The three Swedish owners of The Pirate Bay will have to pay €50,000 a day for failing to shutter the service in the Netherlands, an Amsterdam Court ruled on Friday.
The Swedish pirate site was ruled illegal earlier by the Dutch courts, but remained online because its servers are abroad.
Lawyers representing The Pirate Bay co-founders, Peter Sunde, Frederik Neij and Gottfrid Warg, earlier argued that the three men no longer owned the notorious BitTorrent tracker site, and had sold the business to a Seychelles-registered company Reservella Ltd.
However, no one for Reservella showed up in court, nor could the lawyers produce any evidence of the sale. Dutch copyright lobby group BREIN submitted as evidence a credit report from Experian, which still listed Neij as the CEO of Reservella.
A whois search on thepiratebay.org also pointed to Pirate Bay defendant Neij and listed a Stockholm address. Last year, a Swedish company, Global Gaming Factory X, tried to round up the money to purchase the site's domain name.
The Amsterdam court doesn't believe a sale has taken place and holds The Pirate Bay’s co-founders responsible for facilitating the illegal sharing of copyrighted material. Last year, the same three men (along with Carl Lundstrom) were found guilty of breaking Swedish copyright law and sentenced to a year in jail.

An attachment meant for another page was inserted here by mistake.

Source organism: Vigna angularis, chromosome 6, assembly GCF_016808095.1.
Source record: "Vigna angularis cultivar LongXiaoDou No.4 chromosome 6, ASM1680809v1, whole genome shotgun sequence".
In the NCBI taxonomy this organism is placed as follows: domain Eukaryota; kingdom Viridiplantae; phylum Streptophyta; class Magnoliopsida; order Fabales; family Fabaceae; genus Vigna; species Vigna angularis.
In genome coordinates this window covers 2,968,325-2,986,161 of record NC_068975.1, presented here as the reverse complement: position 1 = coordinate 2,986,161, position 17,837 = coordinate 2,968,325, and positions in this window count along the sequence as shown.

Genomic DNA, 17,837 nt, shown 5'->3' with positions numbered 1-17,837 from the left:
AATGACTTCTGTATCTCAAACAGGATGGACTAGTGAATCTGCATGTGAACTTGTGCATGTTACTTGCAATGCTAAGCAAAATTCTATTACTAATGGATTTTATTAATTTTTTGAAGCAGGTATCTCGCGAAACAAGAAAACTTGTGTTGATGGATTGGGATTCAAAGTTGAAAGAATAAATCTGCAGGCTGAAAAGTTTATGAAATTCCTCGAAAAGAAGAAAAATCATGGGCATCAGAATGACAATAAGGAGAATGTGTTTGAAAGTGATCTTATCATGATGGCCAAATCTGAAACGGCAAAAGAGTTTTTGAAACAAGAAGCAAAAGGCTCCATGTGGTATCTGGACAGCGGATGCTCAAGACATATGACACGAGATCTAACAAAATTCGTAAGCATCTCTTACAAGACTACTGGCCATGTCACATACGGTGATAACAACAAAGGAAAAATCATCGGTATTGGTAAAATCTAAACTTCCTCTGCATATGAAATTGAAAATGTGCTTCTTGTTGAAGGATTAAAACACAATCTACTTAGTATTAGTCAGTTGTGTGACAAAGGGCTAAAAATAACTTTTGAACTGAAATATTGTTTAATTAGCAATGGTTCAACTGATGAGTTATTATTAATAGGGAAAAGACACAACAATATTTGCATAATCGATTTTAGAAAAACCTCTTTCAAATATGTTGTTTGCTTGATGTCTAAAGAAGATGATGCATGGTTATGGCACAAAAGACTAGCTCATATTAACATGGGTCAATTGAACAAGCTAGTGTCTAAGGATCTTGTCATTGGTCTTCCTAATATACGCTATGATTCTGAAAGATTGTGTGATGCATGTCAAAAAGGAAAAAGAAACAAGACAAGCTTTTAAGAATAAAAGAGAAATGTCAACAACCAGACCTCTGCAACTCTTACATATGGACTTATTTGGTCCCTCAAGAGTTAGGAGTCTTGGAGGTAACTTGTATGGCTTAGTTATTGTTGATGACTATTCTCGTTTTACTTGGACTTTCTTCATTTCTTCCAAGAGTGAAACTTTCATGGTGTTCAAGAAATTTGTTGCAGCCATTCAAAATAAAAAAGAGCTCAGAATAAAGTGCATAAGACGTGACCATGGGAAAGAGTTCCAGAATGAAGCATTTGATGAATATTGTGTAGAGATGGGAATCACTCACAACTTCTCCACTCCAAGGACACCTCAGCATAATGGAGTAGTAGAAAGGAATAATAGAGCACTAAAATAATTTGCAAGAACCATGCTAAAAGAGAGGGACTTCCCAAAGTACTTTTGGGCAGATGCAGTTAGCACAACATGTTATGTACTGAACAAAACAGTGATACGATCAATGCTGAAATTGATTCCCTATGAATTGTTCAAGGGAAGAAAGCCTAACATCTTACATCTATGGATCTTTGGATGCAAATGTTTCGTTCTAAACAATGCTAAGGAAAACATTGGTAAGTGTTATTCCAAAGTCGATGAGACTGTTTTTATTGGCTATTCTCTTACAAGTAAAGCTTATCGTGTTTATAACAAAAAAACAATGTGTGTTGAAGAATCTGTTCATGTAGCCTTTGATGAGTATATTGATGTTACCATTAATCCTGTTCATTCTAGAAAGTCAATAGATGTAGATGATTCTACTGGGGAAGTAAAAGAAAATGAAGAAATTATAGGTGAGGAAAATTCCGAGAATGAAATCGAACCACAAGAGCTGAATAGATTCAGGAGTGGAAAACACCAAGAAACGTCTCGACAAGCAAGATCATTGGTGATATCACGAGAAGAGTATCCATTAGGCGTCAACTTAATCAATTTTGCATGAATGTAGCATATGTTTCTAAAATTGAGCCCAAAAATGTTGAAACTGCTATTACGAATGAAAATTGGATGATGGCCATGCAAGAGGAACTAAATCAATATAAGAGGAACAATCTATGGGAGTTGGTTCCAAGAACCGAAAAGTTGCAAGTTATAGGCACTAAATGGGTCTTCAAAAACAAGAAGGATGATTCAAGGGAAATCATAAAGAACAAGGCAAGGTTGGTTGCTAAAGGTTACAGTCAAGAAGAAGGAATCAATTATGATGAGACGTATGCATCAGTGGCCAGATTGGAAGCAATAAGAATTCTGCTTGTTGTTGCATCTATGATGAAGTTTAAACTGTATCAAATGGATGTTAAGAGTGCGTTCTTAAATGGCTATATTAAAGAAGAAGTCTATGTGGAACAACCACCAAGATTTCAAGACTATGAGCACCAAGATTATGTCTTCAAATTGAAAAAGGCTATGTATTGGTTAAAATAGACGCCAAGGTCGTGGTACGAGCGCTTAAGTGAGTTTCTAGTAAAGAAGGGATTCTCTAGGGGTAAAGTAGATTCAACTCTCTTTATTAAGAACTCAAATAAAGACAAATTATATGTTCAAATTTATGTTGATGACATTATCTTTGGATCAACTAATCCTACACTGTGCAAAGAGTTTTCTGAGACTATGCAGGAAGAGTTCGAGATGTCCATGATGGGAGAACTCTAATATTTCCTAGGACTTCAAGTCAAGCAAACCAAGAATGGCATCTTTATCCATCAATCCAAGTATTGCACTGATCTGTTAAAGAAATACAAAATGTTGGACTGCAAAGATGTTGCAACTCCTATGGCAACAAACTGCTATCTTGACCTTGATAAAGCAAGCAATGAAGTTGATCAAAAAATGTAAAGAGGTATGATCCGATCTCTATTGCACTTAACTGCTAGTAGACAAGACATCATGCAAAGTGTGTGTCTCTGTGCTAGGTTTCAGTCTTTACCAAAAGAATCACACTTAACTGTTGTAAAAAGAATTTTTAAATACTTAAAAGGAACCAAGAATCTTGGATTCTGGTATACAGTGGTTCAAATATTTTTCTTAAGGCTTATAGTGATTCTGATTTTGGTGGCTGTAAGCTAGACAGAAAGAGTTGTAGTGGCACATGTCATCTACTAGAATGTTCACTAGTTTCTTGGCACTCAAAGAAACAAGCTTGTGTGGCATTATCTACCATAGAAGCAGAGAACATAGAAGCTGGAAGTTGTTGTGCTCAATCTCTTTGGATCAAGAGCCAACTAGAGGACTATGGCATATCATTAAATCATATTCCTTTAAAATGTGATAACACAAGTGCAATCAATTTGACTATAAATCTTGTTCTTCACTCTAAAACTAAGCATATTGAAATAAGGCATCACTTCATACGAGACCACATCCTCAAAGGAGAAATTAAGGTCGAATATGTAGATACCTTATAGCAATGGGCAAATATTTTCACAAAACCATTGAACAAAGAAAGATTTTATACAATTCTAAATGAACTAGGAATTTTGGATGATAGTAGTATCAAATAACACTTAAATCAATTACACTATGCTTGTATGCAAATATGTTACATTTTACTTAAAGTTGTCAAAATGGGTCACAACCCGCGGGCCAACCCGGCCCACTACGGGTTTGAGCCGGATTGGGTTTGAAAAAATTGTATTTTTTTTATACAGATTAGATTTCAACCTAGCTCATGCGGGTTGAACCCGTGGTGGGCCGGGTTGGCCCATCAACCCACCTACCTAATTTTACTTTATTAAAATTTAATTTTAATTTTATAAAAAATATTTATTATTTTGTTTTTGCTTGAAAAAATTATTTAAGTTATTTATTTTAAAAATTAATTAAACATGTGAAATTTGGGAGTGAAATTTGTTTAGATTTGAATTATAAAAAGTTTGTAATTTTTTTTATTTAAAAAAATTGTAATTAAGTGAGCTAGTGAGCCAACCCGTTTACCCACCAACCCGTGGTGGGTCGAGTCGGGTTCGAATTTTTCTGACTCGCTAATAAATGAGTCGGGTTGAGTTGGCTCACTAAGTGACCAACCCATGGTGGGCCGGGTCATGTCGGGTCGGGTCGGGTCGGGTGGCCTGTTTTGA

It is not clear how the Dutch court thinks it will enforce the fines as none of the co-founders live in the Netherlands. As expected, The Pirate Bay is still accessible in the Netherlands and will remain so for the time being.
On Monday, another Dutch court ruled that ISP and cable operator Ziggo and KPN owned competitor XS4ALL do not have to block The Pirate Bay as was requested by Dutch lobby group BREIN. The court believes blocking the entire site is unjustified and the ISPs can't be held liable for the actions of individual users. Also BREIN failed to produce hard evidence for this case.
Last week the Belgian Anti-Piracy Federation's (BAF) lawsuit against two Belgium ISPs, Belgacom and Telenet, also ended in victory for the ISPs as the courts ruled that demanding ISPs to block access to the Pirate Bay was 'disproportionate'.
However, a district court in Hamburg recently ordered the German ISP CB3ROB (Cyberbunker) to unplug the site, or face two years in prison or a $250,000 fine for each example of copyright infringement found. ®